By Robb Engen, Boomer & Echo
Special to the Financial Independence Hub
As a Canadian investor, I’ve been pleased to see that most of the big bank brokerages lowered their cost per trade from $29 to under $10. Previously, most investors needed a minimum of $50,000 in assets to qualify for lower trade commissions. This has presumably levelled the playing field for small investors.
When I first opened a discount brokerage account with TD Waterhouse (now TD Direct Investing) back in 2009, high trading commissions were the norm. I chose TD because I had an existing banking relationship and my $25,000 investment met the threshold to waive the $100 annual admin fee.
At the time I wasn’t aware of online brokerages like Questrade – which offered trades for as low as $4.95 with no administration fees.
High costs for small investors
The costs added up over the years. From 2009 to 2011 I made 36 trades and paid a total of $1,044 in fees. Had I been with Questrade, I would have paid a fraction of that amount – just $178.20 in trading fees.
In 2012 my portfolio reached the $50,000 threshold and TD reduced my cost per trade down to $9.99. Over the next two years I made 19 trades and paid $190 in fees. With Questrade that amount would’ve been cut in half.
To mitigate the high cost of trading I would make sure to buy at least $3,000 worth of stock per transaction. For example, if there were a stock I wanted to buy at $30 per share, I’d buy at least 100 shares. That made the $29 fee more palatable, at less than 1 per cent of the purchase.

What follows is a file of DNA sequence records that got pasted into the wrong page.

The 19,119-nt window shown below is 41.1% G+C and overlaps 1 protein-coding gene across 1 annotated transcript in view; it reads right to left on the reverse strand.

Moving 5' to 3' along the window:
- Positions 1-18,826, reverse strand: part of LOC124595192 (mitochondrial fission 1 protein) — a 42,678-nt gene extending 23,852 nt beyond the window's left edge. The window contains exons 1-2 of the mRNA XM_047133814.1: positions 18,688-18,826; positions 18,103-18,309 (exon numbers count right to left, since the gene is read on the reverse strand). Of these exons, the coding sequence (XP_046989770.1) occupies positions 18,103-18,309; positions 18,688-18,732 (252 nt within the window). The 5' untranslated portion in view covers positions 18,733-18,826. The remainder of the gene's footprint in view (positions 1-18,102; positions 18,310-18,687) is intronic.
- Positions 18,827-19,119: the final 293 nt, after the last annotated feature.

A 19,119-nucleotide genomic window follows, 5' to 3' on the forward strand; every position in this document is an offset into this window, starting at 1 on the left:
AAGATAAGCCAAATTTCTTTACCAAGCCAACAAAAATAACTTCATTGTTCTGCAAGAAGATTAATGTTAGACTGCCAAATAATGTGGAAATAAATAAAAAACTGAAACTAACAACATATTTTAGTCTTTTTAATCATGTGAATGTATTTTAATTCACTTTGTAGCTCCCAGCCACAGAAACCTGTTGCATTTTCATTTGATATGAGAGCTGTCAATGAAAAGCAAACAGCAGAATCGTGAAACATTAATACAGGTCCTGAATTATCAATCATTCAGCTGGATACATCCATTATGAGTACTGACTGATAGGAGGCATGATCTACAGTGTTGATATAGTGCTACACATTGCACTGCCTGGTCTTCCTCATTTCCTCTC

Although it cost me over $1,000 in trade fees to build my portfolio, as a small investor $29 trades didn’t bother me much. It caused me to put a lot of thought into each trade before I pulled the trigger.
Will lower trade fees lead to more frequent trading?
Studies show that frequent trading can be hazardous to your wealth. It’s not just the cost of buying and selling shares, but our poor behaviour that leads to lower returns.
We try to time the market and act on the opinions of so-called experts who predict the direction of the stock market. We move in and out of hot funds and growth stocks, often chasing last year’s winners.
Will lower trading fees simply encourage more active trading? Consider a recent TD promotion where the bank offers 300 free “I’m feeling more confident” trades. At my current rate of trading it would take 50 years to burn through 300 trades, yet the TD promotional free trades expired four months later.
What could an individual investor possibly gain by trading 300 times in four months?
More competition has led to lower trade fees for investors, and that seems like a good thing. But investors shouldn’t use lower fees as an excuse to trade more.
In addition to running the Boomer & Echo website, Robb Engen is a fee-only financial planner. This article originally ran on the site and is republished here with his permission.